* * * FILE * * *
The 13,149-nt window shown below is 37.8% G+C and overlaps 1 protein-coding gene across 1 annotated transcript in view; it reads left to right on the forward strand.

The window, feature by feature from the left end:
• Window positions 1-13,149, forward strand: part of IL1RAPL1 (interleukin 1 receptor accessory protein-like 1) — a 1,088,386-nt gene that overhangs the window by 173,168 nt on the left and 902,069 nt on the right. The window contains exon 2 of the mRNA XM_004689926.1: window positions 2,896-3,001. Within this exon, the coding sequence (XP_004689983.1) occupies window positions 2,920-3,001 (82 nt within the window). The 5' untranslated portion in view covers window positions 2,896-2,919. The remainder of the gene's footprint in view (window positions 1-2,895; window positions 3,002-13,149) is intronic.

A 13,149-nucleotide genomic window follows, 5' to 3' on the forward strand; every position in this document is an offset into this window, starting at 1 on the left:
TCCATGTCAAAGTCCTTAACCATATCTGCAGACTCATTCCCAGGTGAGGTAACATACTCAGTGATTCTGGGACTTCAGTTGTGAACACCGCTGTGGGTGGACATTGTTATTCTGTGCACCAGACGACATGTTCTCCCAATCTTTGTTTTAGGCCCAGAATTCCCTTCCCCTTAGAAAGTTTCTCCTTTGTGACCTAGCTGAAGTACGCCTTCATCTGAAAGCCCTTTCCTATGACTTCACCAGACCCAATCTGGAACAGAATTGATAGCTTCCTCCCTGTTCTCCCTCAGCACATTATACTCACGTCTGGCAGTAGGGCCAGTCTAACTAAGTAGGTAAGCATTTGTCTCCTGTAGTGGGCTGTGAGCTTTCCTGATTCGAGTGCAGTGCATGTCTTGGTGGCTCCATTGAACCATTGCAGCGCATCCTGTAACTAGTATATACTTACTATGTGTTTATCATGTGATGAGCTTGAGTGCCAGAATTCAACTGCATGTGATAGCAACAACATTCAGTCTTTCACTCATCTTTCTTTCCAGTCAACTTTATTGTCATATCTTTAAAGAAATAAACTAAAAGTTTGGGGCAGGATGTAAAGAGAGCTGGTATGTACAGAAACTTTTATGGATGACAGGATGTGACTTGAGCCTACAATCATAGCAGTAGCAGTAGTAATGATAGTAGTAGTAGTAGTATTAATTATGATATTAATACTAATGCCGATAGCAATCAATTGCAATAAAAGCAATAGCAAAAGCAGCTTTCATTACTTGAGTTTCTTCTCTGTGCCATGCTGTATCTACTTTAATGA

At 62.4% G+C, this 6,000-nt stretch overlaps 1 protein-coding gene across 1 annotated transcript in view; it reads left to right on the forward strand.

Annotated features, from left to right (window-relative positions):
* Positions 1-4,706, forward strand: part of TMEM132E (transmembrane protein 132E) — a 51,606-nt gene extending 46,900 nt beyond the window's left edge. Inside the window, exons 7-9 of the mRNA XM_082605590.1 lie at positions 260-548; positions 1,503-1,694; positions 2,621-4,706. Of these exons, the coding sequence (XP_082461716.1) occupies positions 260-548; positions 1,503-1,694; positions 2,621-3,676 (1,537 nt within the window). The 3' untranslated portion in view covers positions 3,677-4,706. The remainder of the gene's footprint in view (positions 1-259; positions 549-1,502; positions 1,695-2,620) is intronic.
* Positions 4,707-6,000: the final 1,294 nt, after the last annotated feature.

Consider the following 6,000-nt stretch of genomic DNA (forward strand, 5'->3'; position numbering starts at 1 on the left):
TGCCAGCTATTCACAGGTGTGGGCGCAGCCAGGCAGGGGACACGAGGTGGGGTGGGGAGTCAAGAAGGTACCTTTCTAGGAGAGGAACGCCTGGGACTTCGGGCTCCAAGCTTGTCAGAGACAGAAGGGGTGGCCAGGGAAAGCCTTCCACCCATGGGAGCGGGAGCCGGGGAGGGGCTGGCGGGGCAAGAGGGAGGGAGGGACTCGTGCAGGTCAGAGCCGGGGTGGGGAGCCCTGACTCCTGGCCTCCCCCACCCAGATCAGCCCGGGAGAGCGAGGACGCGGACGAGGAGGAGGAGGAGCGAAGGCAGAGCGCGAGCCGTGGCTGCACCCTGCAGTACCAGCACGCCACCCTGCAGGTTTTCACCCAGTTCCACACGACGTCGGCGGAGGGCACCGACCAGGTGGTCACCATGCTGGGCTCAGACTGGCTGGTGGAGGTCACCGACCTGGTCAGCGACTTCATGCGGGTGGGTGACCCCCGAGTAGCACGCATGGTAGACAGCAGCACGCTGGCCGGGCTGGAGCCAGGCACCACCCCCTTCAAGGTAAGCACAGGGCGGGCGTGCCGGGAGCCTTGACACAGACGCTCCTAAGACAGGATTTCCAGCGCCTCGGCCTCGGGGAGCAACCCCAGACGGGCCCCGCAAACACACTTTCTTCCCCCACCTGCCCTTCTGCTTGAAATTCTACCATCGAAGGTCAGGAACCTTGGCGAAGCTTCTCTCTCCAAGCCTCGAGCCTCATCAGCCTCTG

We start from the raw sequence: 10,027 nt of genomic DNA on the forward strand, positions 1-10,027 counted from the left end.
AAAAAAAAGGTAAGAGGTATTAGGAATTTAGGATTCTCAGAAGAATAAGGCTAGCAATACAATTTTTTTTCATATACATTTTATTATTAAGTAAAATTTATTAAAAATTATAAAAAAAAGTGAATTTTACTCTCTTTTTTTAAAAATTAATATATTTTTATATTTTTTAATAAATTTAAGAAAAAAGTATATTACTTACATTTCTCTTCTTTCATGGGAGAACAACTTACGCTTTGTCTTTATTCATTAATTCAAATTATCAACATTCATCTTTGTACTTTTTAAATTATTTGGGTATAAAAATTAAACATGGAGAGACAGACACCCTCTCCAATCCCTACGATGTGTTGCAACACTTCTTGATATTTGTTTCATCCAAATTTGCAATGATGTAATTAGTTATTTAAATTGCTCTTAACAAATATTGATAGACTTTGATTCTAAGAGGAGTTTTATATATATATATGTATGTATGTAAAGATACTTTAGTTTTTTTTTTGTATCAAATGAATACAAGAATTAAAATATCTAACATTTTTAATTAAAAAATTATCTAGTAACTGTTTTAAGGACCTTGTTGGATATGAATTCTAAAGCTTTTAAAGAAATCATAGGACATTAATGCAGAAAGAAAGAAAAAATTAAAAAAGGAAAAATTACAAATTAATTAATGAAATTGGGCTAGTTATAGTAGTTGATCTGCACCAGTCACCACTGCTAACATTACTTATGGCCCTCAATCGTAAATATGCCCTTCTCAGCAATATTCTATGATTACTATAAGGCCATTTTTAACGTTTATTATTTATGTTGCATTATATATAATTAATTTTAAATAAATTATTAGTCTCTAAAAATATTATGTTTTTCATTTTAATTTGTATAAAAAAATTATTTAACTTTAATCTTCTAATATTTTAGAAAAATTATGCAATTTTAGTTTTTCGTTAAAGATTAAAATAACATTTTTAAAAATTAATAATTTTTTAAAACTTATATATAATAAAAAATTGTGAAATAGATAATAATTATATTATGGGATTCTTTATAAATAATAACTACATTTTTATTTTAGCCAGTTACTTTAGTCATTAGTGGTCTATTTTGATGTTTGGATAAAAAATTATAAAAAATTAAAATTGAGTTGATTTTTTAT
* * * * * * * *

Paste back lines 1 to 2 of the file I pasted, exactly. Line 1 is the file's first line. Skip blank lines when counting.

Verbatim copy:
The 13,149-nt window shown below is 37.8% G+C and overlaps 1 protein-coding gene across 1 annotated transcript in view; it reads left to right on the forward strand.

The window, feature by feature from the left end: